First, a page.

Is it true that every QObject is associated with a single thread?
No, although most are. See this part of the QObject page:
A QObject instance is said to have a thread affinity, or that it lives in a certain thread.
When a QObject receives a queued signal or a posted event, the slot or event handler will run in the thread that the object lives in.
If a QObject has no thread affinity (that is, if thread() returns zero), or if it lives in a thread that has no running event loop, then it cannot receive queued signals or posted events.
By default, a QObject lives in the thread in which it is created.
A QObject and it’s children can be moved between threads using
Compare Qt Quick to React. In particular, what is the equivalent to the Qt Quick scene graph? (Feel free to skip this question if you’re not familiar with React.)
The scene graph is like the virtual DOM. In the same way that React determines the minimal number of DOM state changes needed to synchronize the DOM with the virtual DOM, so to does Qt’s scene graph
Do all Qt C++ classes inherit from QObject? Why or why not?
No, not all classes do. QObject’s provide new functionality, such as signals and slots, which isn’t always needed. For example, consider the QPoint or the QImage classes; it seems unlikely that you’d want to burden a simple point or image class with any of the features listed in the QObject overview page.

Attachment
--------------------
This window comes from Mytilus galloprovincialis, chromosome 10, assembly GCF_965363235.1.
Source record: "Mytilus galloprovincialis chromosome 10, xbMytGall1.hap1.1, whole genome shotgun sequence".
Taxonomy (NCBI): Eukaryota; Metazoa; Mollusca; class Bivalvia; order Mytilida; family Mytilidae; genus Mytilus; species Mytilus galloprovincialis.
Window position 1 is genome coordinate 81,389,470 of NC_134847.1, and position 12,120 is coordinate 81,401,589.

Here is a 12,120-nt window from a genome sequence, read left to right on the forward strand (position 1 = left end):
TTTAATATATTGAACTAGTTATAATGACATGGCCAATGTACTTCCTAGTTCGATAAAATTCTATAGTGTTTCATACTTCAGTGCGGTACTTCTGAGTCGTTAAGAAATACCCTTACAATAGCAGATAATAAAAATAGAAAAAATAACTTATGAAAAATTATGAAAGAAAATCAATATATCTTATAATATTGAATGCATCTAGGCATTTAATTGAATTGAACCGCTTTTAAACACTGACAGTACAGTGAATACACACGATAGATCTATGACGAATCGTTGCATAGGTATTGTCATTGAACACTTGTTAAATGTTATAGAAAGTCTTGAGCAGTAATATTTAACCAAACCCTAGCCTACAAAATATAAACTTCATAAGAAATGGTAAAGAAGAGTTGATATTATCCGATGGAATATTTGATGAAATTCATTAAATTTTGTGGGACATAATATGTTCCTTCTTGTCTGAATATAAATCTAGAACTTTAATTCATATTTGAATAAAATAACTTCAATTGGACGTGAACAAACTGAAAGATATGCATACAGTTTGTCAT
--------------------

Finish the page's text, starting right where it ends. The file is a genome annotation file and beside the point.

When you invoke
QApplication.exec(), it creates an event loop which runs until the application is closed. Locate where in the qt source code this event loop is created.
The qt documentation is quite good, however, sometimes it is helpful to be able to read the source code.
One purpose of this exercise is to help get you a little familiar with the layout of the Qt source code so that, on a real project, you’ll be more comfortable reaching for this tool when you need it.
The following answer sketches out one example of the path taken to finding the source code.
First, if you look at the documentation page for
QApplication, you’ll notice that it’s in the Qt Widgets module.
The qt source code for several qt modules, including Qt Widgets is found in the qtbase repository.
Within this repository, after some poking around, you’ll find the Qt Widgets code here.
First, I looked in the widgets subdirectory. However, I didn’t see
qapplication.h in there. Thus, I eventually found it in the
kernel subdirectory here. Here is the implementation of the
QApplication.exec method. It’s not too interesting, since it calls the method in
QGuiApplication. This is now part of the Qt GUI module. After some searching, I was able to find here. This in turn calls
QCoreApplication.exec. After some more searching, I found this here. You can see that the central event loop is constructed and executed here.
I was curious, so I also looked up how the QEventLoop works. The core while loop is here. Pretty cool! This is the heart of all our qt applications.